Those who reject deconstructionism with regards to the meaning of the Constitution do so based on the assumption of consistency; even though they know that the writers of the Constitution were fallible and could have been inconsistent in their other writings and/or in their actions. So, the reliance on other writings and actions to discover meaning, could be invalid. For the Bible, though, the Author (God) is infallible, thus He cannot be inconsistent, so the reliance on His other writings (the rest of Scripture, when trying to determine the meaning of a particular passage) and His actions could not be invalid. Because God is infallible and men are fallible, the rejection of the practices of deconstructionism regarding biblical interpretation is on more solid of a foundation than rejection of the practices of deconstructionism regarding the Constitution. Because of this, most conservative Christians accept the logical conclusion of rejecting deconstructionism as a philosophy by which to govern interpretation of both the U.S. Constitution and the Bible. Unfortunately, a common practice of deconstructionism, that is incompatible with its rejection, is accepted by many conservative Christians when it comes to interpreting the Bible.

An Implication of Investigating God's Actions to Determine What He Meant

One major application of the rejection of deconstructionist philosophies with biblical hermeneutics is that investigation of God's creative actions (the creation) reveals a universe that is roughly 13.7 billion years old and an earth that is about 4.5 billion years (see "Origin Science"); it also reveals a history of animal death that predates the appearance of modern humans (see "Peril in Paradise"). These go against what many people believe that God has communicated in the Bible- specifically in Genesis 1-11. Many arguments from God's other writings (the rest of the Bible) have been provided to help resolve the issue from a merely biblical perspective; however, those who reject an ancient universe (in favor of one much younger- 6K-100K years [young-earth creationists or "YECs"]), yet the issue has not been resolved. YECs believe that they can interpret the other writings in the Bible in consistent ways, so that leaves the debate still unsettled- the meaning of ALL of the passages are in question and cannot be used in the debate without committing the logical fallacy of begging the question. The only thing left to do is to rely, now, on God's actions: His creation.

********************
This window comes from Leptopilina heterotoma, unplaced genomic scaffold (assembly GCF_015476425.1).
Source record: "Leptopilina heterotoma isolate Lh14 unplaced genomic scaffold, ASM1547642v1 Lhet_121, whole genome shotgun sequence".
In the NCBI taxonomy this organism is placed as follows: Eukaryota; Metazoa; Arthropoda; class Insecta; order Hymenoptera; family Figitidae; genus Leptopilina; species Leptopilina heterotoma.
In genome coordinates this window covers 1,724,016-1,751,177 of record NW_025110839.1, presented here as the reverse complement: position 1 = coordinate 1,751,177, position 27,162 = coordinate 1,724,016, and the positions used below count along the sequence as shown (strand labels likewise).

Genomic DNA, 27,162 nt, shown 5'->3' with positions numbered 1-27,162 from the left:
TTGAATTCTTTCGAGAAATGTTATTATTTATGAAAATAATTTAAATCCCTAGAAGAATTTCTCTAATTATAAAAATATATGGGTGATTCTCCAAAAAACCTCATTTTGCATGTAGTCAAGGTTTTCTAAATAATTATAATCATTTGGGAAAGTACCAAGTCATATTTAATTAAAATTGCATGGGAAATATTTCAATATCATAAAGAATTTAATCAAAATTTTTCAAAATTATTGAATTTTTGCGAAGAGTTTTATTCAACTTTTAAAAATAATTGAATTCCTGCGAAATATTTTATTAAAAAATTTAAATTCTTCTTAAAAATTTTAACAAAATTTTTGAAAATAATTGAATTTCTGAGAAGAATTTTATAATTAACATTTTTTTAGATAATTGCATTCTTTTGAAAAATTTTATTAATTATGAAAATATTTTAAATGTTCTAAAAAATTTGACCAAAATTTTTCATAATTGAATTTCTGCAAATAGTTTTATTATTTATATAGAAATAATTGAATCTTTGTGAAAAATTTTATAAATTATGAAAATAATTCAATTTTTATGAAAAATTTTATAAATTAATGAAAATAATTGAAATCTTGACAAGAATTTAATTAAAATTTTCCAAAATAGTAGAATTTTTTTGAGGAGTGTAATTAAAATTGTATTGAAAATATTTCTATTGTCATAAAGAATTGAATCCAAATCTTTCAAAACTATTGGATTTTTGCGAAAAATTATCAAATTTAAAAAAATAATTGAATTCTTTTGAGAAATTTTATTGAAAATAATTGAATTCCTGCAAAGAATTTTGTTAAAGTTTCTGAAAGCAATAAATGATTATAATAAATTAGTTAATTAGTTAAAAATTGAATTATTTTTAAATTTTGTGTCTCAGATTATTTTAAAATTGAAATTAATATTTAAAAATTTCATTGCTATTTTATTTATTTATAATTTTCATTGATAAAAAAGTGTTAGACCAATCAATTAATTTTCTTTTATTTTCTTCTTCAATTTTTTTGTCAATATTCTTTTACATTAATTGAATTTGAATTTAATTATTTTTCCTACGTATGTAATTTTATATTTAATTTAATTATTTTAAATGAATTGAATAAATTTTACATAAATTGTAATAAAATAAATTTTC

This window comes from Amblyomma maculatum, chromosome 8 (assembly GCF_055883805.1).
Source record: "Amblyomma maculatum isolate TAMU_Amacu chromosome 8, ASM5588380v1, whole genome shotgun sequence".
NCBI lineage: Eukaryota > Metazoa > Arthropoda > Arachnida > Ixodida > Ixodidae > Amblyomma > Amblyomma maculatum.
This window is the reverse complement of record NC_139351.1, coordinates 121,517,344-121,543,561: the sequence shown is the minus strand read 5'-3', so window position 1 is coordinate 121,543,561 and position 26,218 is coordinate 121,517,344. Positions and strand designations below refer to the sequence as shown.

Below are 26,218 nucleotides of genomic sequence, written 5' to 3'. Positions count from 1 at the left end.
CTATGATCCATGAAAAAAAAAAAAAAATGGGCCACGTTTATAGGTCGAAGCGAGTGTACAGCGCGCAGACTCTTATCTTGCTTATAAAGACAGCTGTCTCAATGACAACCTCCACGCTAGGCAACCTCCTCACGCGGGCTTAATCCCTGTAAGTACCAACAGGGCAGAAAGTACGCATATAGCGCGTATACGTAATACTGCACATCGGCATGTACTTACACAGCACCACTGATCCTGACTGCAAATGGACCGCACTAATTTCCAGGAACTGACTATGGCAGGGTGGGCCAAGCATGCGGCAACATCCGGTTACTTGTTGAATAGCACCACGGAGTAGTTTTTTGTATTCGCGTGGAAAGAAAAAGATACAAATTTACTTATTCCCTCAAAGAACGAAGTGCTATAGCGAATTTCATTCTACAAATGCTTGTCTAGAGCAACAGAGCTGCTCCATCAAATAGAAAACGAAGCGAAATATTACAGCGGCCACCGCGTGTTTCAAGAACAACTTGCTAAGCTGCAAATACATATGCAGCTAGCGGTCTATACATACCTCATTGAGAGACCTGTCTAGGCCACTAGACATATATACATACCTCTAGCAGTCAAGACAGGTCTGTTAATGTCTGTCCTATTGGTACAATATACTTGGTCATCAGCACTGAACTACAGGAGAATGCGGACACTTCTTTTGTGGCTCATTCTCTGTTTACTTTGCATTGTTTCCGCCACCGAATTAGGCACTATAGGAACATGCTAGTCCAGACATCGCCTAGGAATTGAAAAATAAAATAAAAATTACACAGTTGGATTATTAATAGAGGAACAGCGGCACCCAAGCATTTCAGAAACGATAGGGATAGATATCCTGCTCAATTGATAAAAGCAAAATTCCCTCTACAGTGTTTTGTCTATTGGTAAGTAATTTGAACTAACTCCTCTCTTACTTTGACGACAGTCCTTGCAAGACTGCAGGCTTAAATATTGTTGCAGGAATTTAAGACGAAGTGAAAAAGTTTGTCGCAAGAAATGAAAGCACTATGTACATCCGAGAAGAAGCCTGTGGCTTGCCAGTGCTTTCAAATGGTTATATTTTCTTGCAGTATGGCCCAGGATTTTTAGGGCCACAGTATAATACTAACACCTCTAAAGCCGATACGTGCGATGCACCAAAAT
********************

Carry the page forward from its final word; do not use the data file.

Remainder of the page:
Ignoring God's Actions- The Creation

If we are to reject deconstructionism, along with its common practices of ignoring actions of the author, with the U.S. Constitution (written by fallible men, who could be inconsistent), we need reject these same practices with the Bible (written by an infallible God, who cannot be inconsistent). This means that in the debate over the meaning (proper interpretation) of Genesis 1-11, we must look at God's other works (including His creation- nature) to determine what he meant in His Word. For instance, just as we look to the Founding Fathers' actions to interpret their intended meaning of the First Amendment (see Legislating Morality, pg 81), we must also look to God's actions to interpret His intended meaning of the Bible's descriptions of the creation and the history of creation. If we want to know what God intended to communicate with Genesis 1-11, we must look at God's actions: nature. To refuse to look at nature to discover the proper meaning of what God communicated to us in Genesis 1-11 is to allow deconstructionist philosophy to enter into our hermeneutical (interpretative) process and to reject Psalm 19:1 and Romans 1:20. To not allow God's actions to determine what God intended to communicate in the Bible regarding His creation is to accept the illogical practice of the deconstructionist.

Conclusion- The Decision At Hand

What I have described in this post is an apparent inconsistency in how many Christians interpret the meaning of writings. With regards to interpreting the U.S. Constitution, they appeal to the authors' actions to settle debates; however, with regards to interpreting the Bible, they disregard the Author (God)'s actions (creation). Since we live in a universe that God has made subject to the laws of logic, any philosophy of reality (which includes how we discover meaning) must be consistent. So we are presented with a decision: do we reject deconstructionism and allow God's actions (creation) to tell us what he meant when He spoke about the creation in the Bible (including Genesis 1-11), or do we accept deconstructionism and allow the Justices on the Supreme Court of the United States to reinterpret the Constitution? For those who wish to remain faithful to the rejection of deconstructionism and remain faithful to the Author's intended meaning of the Bible, I encourage you to investigate further with these posts:
It is my hope that through logically challenging the specifics that we hold about the Christian worldview (and changing them where necessary), we can defend a more accurate (in the details) Christian worldview and remove the intellectual stumbling blocks to see more people come to a saving relationship with Jesus Christ.